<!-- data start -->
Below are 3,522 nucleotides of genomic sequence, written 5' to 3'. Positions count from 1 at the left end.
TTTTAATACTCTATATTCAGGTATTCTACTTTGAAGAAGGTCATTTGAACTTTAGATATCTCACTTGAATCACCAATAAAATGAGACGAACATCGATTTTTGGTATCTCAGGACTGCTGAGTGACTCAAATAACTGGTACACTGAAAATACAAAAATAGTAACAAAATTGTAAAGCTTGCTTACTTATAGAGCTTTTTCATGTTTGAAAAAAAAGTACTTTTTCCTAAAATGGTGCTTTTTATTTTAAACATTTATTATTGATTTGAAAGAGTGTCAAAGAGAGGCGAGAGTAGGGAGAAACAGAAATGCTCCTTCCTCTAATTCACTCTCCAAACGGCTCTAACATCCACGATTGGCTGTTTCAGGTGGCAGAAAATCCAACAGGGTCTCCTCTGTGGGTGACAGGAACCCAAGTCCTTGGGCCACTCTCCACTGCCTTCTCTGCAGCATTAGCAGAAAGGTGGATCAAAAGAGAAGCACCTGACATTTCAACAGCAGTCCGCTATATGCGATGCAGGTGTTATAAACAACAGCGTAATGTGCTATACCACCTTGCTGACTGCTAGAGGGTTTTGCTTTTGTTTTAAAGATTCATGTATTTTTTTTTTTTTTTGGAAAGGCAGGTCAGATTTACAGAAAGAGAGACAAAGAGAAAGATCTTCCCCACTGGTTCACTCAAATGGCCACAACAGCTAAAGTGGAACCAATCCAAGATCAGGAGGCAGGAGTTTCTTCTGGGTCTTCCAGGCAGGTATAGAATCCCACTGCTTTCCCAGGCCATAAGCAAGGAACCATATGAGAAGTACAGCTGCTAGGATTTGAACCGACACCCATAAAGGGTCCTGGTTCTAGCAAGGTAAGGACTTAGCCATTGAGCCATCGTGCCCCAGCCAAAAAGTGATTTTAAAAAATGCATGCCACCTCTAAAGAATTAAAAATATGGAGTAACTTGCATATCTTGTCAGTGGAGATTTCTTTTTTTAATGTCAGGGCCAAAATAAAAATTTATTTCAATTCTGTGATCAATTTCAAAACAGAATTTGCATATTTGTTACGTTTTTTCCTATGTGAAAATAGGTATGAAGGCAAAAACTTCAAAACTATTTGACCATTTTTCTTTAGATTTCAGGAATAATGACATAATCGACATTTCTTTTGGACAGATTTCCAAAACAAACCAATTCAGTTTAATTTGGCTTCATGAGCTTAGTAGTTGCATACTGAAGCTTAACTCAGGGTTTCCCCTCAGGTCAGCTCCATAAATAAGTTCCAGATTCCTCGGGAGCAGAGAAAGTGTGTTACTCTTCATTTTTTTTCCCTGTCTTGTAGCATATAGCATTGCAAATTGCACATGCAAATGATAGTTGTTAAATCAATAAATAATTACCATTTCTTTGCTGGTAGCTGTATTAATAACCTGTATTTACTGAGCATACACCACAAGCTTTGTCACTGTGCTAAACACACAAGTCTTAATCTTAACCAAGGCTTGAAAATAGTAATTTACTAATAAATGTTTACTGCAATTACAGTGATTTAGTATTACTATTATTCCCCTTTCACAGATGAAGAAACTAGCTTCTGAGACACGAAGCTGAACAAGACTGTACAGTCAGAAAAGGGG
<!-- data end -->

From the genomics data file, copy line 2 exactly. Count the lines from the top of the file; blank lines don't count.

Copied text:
TTTTAATACTCTATATTCAGGTATTCTACTTTGAAGAAGGTCATTTGAACTTTAGATATCTCACTTGAATCACCAATAAAATGAGACGAACATCGATTTTTGGTATCTCAGGACTGCTGAGTGACTCAAATAACTGGTACACTGAAAATACAAAAATAGTAACAAAATTGTAAAGCTTGCTTACTTATAGAGCTTTTTCATGTTTGAAAAAAAAGTACTTTTTCCTAAAATGGTGCTTTTTATTTTAAACATTTATTATTGATTTGAAAGAGTGTCAAAGAGAGGCGAGAGTAGGGAGAAACAGAAATGCTCCTTCCTCTAATTCACTCTCCAAACGGCTCTAACATCCACGATTGGCTGTTTCAGGTGGCAGAAAATCCAACAGGGTCTCCTCTGTGGGTGACAGGAACCCAAGTCCTTGGGCCACTCTCCACTGCCTTCTCTGCAGCATTAGCAGAAAGGTGGATCAAAAGAGAAGCACCTGACATTTCAACAGCAGTCCGCTATATGCGATGCAGGTGTTATAAACAACAGCGTAATGTGCTATACCACCTTGCTGACTGCTAGAGGGTTTTGCTTTTGTTTTAAAGATTCATGTATTTTTTTTTTTTTTTGGAAAGGCAGGTCAGATTTACAGAAAGAGAGACAAAGAGAAAGATCTTCCCCACTGGTTCACTCAAATGGCCACAACAGCTAAAGTGGAACCAATCCAAGATCAGGAGGCAGGAGTTTCTTCTGGGTCTTCCAGGCAGGTATAGAATCCCACTGCTTTCCCAGGCCATAAGCAAGGAACCATATGAGAAGTACAGCTGCTAGGATTTGAACCGACACCCATAAAGGGTCCTGGTTCTAGCAAGGTAAGGACTTAGCCATTGAGCCATCGTGCCCCAGCCAAAAAGTGATTTTAAAAAATGCATGCCACCTCTAAAGAATTAAAAATATGGAGTAACTTGCATATCTTGTCAGTGGAGATTTCTTTTTTTAATGTCAGGGCCAAAATAAAAATTTATTTCAATTCTGTGATCAATTTCAAAACAGAATTTGCATATTTGTTACGTTTTTTCCTATGTGAAAATAGGTATGAAGGCAAAAACTTCAAAACTATTTGACCATTTTTCTTTAGATTTCAGGAATAATGACATAATCGACATTTCTTTTGGACAGATTTCCAAAACAAACCAATTCAGTTTAATTTGGCTTCATGAGCTTAGTAGTTGCATACTGAAGCTTAACTCAGGGTTTCCCCTCAGGTCAGCTCCATAAATAAGTTCCAGATTCCTCGGGAGCAGAGAAAGTGTGTTACTCTTCATTTTTTTTCCCTGTCTTGTAGCATATAGCATTGCAAATTGCACATGCAAATGATAGTTGTTAAATCAATAAATAATTACCATTTCTTTGCTGGTAGCTGTATTAATAACCTGTATTTACTGAGCATACACCACAAGCTTTGTCACTGTGCTAAACACACAAGTCTTAATCTTAACCAAGGCTTGAAAATAGTAATTTACTAATAAATGTTTACTGCAATTACAGTGATTTAGTATTACTATTATTCCCCTTTCACAGATGAAGAAACTAGCTTCTGAGACACGAAGCTGAACAAGACTGTACAGTCAGAAAAGGGG